Ladder Safety – Inspection
By: Marty Huizar, DeMaria Corporate Safety Manager
According to NIOSH (National Institute for Occupational Safety and Health), it has been found that 81% of construction worker fall injuries have had ladders involved. Besides choosing the proper ladder for the job, ladder inspection is probably the second most important step in ladder safety.
OSHA requires that employers inspect ladders on a periodic basis. My recommendation is that before you use any ladder; take a moment to look it over. There are basic areas that will cross over from different types of ladders. I will call out the basic ladder inspections area that should be concentrated on. Listed below are some of the things you should look out for:
Step or A-Frame Ladders
- Inspect all aspects shown above. Ask yourself are they damaged or functional? If damaged, immediately mark as damaged and take out of service. Never attempt to repair a ladder. Only the manufacturer or qualified people are allowed to make the repair.
- Inspect the locking braces/spreaders. A loose locking brace/spreader can cause a ladder to wobble and become unstable.
- Is the ladder fairly clean, free of mud, grease and dirt? If the steps are not clean, a slip and fall may occur when ascending or descending the ladder.
- Ensure all feet are in place. One missing foot on a ladder can make it unstable.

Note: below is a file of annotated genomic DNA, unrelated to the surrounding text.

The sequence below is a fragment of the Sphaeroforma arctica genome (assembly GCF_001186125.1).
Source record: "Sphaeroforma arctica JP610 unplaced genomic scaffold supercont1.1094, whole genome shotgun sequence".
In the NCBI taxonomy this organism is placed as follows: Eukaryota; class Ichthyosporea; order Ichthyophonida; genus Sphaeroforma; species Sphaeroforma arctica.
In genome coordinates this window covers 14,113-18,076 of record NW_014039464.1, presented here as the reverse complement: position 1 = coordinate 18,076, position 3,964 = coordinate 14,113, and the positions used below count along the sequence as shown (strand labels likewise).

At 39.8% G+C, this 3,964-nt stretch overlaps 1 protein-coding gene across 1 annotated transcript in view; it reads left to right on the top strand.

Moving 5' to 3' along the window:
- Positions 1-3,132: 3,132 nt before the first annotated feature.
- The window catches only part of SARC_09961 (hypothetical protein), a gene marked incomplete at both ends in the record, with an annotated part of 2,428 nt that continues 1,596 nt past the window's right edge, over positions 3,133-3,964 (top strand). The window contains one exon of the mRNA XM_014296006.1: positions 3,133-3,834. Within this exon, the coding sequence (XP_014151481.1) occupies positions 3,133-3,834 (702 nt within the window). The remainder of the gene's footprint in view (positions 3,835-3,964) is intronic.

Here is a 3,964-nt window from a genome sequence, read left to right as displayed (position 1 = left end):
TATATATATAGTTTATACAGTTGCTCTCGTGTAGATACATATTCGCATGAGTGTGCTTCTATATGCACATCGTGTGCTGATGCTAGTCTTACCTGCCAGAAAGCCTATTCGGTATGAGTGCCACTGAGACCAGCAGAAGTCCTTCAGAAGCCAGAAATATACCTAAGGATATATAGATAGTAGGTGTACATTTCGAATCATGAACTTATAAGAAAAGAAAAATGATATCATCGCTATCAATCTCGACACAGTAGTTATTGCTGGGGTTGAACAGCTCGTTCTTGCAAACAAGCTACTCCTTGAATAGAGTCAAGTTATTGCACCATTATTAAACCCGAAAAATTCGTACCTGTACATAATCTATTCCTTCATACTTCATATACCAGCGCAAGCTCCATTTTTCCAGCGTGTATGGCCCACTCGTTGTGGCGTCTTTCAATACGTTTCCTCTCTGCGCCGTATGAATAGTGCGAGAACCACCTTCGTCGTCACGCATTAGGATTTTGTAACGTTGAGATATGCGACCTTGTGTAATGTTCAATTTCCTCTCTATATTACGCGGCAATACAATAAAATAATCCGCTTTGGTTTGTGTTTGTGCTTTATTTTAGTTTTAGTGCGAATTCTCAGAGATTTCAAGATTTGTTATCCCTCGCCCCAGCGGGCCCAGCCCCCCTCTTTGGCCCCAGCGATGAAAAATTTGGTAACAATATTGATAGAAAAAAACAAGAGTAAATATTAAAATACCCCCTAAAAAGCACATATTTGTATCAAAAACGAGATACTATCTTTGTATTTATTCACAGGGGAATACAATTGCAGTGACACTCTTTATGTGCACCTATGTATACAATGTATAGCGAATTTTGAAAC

- Are the manufacturer’s instruction, warning and safety labels visible and not covered over with paint or damaged? If so, do not use. Vital information about the proper use of that particular ladder are on those labels and placards.
- Much like the step or A-frame ladder, many of the same components exist and should be inspected in the same manner (rungs, rails, base, feet, etc.)
- As opposed to locking braces/spreaders, the extension ladder has two C-shaped ladder locks (dawgs) that lock the ladder into position. Make sure they set and do not slip before climbing the ladder.
- This type of ladder is raised and lowered by a rope and pulley system. Ensure the rope is not frayed and that moves freely around the pulley, thus allowing the ladder to ascend and descend smoothly.
These are just a few tips on a basic ladder inspection. Always refer to the manufacturer’s recommendations, safety and warning labels and placards for additional information. Only use the ladder if, after inspection, it is deemed safe to use and take any damaged ladder out of service immediately so it cannot be used by anyone else.
Remember, you are the first line of defense when it comes to safety!